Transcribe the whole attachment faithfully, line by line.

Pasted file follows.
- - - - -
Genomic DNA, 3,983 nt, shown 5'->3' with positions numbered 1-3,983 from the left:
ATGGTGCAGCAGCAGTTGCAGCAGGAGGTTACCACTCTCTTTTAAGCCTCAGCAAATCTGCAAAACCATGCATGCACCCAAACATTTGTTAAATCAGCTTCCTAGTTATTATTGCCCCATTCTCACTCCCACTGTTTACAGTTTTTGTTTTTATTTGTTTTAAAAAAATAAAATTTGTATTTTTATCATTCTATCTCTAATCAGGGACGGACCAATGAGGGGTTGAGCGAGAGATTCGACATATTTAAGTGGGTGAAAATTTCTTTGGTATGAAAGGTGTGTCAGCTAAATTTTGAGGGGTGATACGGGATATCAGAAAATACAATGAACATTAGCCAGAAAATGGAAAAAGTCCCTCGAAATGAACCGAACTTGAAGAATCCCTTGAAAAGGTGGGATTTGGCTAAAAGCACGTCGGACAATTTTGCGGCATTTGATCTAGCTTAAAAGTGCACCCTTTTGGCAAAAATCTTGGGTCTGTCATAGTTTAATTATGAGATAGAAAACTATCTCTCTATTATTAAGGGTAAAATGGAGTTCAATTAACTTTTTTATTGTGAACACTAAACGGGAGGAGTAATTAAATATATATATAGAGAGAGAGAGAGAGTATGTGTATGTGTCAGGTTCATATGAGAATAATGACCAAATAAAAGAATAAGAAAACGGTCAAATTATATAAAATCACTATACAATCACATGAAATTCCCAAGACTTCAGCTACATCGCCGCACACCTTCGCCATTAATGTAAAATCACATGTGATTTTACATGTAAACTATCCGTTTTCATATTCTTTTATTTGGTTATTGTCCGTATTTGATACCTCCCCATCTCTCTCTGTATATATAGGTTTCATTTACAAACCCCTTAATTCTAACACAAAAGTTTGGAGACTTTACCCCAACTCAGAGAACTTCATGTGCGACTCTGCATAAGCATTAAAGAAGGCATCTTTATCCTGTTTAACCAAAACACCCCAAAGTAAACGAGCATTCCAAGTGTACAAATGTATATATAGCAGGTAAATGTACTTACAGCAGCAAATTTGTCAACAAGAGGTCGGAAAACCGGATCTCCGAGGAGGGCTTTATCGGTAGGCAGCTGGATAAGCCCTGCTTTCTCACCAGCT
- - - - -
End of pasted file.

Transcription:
Genomic DNA, 3,983 nt, shown 5'->3' with positions numbered 1-3,983 from the left:
ATGGTGCAGCAGCAGTTGCAGCAGGAGGTTACCACTCTCTTTTAAGCCTCAGCAAATCTGCAAAACCATGCATGCACCCAAACATTTGTTAAATCAGCTTCCTAGTTATTATTGCCCCATTCTCACTCCCACTGTTTACAGTTTTTGTTTTTATTTGTTTTAAAAAAATAAAATTTGTATTTTTATCATTCTATCTCTAATCAGGGACGGACCAATGAGGGGTTGAGCGAGAGATTCGACATATTTAAGTGGGTGAAAATTTCTTTGGTATGAAAGGTGTGTCAGCTAAATTTTGAGGGGTGATACGGGATATCAGAAAATACAATGAACATTAGCCAGAAAATGGAAAAAGTCCCTCGAAATGAACCGAACTTGAAGAATCCCTTGAAAAGGTGGGATTTGGCTAAAAGCACGTCGGACAATTTTGCGGCATTTGATCTAGCTTAAAAGTGCACCCTTTTGGCAAAAATCTTGGGTCTGTCATAGTTTAATTATGAGATAGAAAACTATCTCTCTATTATTAAGGGTAAAATGGAGTTCAATTAACTTTTTTATTGTGAACACTAAACGGGAGGAGTAATTAAATATATATATAGAGAGAGAGAGAGAGTATGTGTATGTGTCAGGTTCATATGAGAATAATGACCAAATAAAAGAATAAGAAAACGGTCAAATTATATAAAATCACTATACAATCACATGAAATTCCCAAGACTTCAGCTACATCGCCGCACACCTTCGCCATTAATGTAAAATCACATGTGATTTTACATGTAAACTATCCGTTTTCATATTCTTTTATTTGGTTATTGTCCGTATTTGATACCTCCCCATCTCTCTCTGTATATATAGGTTTCATTTACAAACCCCTTAATTCTAACACAAAAGTTTGGAGACTTTACCCCAACTCAGAGAACTTCATGTGCGACTCTGCATAAGCATTAAAGAAGGCATCTTTATCCTGTTTAACCAAAACACCCCAAAGTAAACGAGCATTCCAAGTGTACAAATGTATATATAGCAGGTAAATGTACTTACAGCAGCAAATTTGTCAACAAGAGGTCGGAAAACCGGATCTCCGAGGAGGGCTTTATCGGTAGGCAGCTGGATAAGCCCTGCTTTCTCACCAGCT